The California Philharmonic opened its 2015 season last weekend with a truly up-tempo afternoon, pairing Beethoven’s 7th Symphony, which conductor Victor Vener called “the apotheosis of the dance,” with the music of the Beatles. The Sunday afternoon performance at Disney Hall – as usual, an encore of the program from Saturday night’s show at Santa Anita Racetrack – attracted a diverse audience, many of whom professed it to be their first time in front of a live orchestra.
Under Vener’s direction, the Cal Phil’s mission is to bring live classical music to the people of LA in appealing, bite-sized chunks, usually in the company of more modern popular music that deserves a concert setting. As a result, in between movements, you may get to find out which part of the auditorium can yell the loudest. It’s a deliberately informal atmosphere compared to your typical orchestra concert. But the music is beautifully performed, and the physicality of Beethoven’s relentlessly uptempo 7th was powerfully felt. At its conclusion, Vener asked with a sneer “Anyone finds that light, relaxing entertainment, you must be on serious drugs.” Lay off the brown acid, kiddies, it makes you think Beethoven is relaxing.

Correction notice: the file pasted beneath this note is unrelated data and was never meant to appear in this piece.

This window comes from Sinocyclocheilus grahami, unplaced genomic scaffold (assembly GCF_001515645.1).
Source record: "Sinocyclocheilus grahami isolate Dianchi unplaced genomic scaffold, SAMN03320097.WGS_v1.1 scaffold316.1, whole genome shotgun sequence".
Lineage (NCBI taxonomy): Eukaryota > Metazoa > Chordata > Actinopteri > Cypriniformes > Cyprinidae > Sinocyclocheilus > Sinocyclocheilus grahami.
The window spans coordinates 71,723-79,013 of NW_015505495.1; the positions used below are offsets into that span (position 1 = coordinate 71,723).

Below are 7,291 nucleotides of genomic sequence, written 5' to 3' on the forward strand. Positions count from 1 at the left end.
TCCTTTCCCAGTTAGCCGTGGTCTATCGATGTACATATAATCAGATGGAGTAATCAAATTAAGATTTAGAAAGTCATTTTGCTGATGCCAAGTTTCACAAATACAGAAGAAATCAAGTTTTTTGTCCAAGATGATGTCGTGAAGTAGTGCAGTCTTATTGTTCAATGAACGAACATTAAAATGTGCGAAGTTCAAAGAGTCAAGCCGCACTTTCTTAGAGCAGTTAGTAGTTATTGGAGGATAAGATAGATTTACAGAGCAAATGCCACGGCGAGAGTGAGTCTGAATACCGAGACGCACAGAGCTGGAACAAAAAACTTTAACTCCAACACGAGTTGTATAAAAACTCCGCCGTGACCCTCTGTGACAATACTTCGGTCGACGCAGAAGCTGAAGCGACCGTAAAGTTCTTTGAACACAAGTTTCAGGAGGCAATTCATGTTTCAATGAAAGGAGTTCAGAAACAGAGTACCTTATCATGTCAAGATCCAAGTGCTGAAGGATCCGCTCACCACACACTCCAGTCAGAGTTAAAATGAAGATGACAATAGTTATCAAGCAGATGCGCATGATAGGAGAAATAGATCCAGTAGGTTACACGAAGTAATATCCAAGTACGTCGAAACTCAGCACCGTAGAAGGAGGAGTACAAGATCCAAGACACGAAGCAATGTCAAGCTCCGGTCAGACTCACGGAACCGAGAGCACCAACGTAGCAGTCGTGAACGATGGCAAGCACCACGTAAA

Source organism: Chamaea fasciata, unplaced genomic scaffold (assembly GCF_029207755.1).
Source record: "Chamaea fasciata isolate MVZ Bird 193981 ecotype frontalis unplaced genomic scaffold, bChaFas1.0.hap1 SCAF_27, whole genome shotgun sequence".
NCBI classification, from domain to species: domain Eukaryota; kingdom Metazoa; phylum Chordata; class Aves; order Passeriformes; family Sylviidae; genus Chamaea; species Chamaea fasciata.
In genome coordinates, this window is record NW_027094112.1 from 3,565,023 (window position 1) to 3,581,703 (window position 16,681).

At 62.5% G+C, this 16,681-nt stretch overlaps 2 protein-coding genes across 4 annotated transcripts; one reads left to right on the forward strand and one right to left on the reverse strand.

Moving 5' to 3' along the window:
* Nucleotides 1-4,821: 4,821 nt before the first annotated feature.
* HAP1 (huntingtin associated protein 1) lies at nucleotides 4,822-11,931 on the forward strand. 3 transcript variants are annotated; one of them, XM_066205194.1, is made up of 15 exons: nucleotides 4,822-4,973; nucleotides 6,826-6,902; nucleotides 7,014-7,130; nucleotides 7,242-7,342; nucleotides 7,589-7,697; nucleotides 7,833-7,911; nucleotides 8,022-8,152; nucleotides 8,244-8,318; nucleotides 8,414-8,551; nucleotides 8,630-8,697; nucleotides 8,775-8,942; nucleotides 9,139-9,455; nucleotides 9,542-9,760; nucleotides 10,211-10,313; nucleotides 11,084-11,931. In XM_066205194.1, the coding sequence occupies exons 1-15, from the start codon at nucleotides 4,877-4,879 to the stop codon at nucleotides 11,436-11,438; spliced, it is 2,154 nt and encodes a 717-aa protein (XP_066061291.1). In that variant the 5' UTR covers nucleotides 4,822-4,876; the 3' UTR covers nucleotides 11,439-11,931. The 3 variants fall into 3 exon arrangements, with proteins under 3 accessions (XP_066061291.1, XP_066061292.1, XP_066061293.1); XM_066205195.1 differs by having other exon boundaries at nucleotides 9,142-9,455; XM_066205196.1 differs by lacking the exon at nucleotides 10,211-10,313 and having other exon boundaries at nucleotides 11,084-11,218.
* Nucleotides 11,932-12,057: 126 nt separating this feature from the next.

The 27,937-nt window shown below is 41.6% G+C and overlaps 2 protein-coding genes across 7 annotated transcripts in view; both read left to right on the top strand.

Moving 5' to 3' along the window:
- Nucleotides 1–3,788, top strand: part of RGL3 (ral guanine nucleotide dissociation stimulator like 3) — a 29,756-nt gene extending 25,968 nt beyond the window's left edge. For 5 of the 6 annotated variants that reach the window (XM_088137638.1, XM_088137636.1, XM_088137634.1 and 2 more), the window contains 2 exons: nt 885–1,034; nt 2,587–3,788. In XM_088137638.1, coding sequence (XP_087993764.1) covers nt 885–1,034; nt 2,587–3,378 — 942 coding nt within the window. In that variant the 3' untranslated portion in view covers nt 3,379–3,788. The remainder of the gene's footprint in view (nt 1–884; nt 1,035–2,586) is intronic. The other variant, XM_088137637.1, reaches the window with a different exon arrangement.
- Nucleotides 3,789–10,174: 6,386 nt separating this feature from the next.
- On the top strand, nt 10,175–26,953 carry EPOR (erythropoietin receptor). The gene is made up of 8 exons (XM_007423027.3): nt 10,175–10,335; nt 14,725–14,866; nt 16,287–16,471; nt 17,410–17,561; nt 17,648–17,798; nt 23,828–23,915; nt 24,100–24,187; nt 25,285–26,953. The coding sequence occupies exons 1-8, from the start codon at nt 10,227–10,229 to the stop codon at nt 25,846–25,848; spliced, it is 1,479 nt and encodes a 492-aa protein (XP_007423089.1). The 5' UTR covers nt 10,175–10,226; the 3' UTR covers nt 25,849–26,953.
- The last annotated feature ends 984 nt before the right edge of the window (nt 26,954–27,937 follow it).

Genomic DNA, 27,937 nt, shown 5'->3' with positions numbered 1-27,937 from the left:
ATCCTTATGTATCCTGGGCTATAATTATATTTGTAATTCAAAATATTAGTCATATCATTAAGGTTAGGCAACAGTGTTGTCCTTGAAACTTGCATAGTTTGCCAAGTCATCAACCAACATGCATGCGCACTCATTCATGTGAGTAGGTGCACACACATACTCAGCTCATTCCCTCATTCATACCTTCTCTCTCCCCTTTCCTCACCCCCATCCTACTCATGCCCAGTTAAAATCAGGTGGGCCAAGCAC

For the latter half, the Phil was joined by Philadelphia tribute band Beatlemania Now, who arrived decked out in Sgt. Pepper suits that appeared to have been purchased from a Halloween store. They took a minute to find their groove, adjusting their stage volume for the resonant hall. But as they found their way, playing through Beatles classics with just-like-the-record arrangements provided by the orchestra, faces around the room began to light up. There is an undeniable magic, hearing that pocket-trumpet solo from “Penny Lane” played triumphantly, live in the room with you, or those queasy strings from “I Am the Walrus”.
Beatlemania Now occasionally suffered from the common tribute-band problem of having the details on-the-nose while missing something essential. The “John” guy was too hesitant, backing away from the line about yellow matter custard dripping from a dead dog’s eye, like he was afraid of offending the children present, God forbid. But their “Paul” was born to play that role, re-creating McCartney’s cheerful onstage energy as well as his notes and haircut. His solo turn on “For No One” backed by a French horn player was an unexpected tender moment. The orchestration, transcribed by Cal Phil’s lead trumpet player, was impeccable throughout. Is love all you need? With that and a ripping horn and string section behind you, you can go a long way.